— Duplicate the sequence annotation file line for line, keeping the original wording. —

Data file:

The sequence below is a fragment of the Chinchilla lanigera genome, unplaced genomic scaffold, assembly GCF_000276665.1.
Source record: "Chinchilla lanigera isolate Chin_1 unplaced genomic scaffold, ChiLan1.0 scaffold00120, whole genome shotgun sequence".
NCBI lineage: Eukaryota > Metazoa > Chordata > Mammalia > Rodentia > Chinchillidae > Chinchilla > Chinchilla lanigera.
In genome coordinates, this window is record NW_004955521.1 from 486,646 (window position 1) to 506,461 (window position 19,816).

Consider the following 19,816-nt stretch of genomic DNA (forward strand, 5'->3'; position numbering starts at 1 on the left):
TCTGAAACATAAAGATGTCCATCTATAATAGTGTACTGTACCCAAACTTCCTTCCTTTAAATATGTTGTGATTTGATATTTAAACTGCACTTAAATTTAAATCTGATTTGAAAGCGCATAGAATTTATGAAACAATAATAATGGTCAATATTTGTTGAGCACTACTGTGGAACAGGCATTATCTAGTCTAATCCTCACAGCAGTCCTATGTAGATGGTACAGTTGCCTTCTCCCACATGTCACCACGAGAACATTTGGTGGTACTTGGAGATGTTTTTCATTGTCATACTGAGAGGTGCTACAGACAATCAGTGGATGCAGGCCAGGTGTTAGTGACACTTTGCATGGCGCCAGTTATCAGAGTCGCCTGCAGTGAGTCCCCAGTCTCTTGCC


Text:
The sequence below is a fragment of the Chinchilla lanigera genome, unplaced genomic scaffold, assembly GCF_000276665.1.
Source record: "Chinchilla lanigera isolate Chin_1 unplaced genomic scaffold, ChiLan1.0 scaffold00120, whole genome shotgun sequence".
NCBI lineage: Eukaryota > Metazoa > Chordata > Mammalia > Rodentia > Chinchillidae > Chinchilla > Chinchilla lanigera.
In genome coordinates, this window is record NW_004955521.1 from 486,646 (window position 1) to 506,461 (window position 19,816).

Consider the following 19,816-nt stretch of genomic DNA (forward strand, 5'->3'; position numbering starts at 1 on the left):
TCTGAAACATAAAGATGTCCATCTATAATAGTGTACTGTACCCAAACTTCCTTCCTTTAAATATGTTGTGATTTGATATTTAAACTGCACTTAAATTTAAATCTGATTTGAAAGCGCATAGAATTTATGAAACAATAATAATGGTCAATATTTGTTGAGCACTACTGTGGAACAGGCATTATCTAGTCTAATCCTCACAGCAGTCCTATGTAGATGGTACAGTTGCCTTCTCCCACATGTCACCACGAGAACATTTGGTGGTACTTGGAGATGTTTTTCATTGTCATACTGAGAGGTGCTACAGACAATCAGTGGATGCAGGCCAGGTGTTAGTGACACTTTGCATGGCGCCAGTTATCAGAGTCGCCTGCAGTGAGTCCCCAGTCTCTTGCC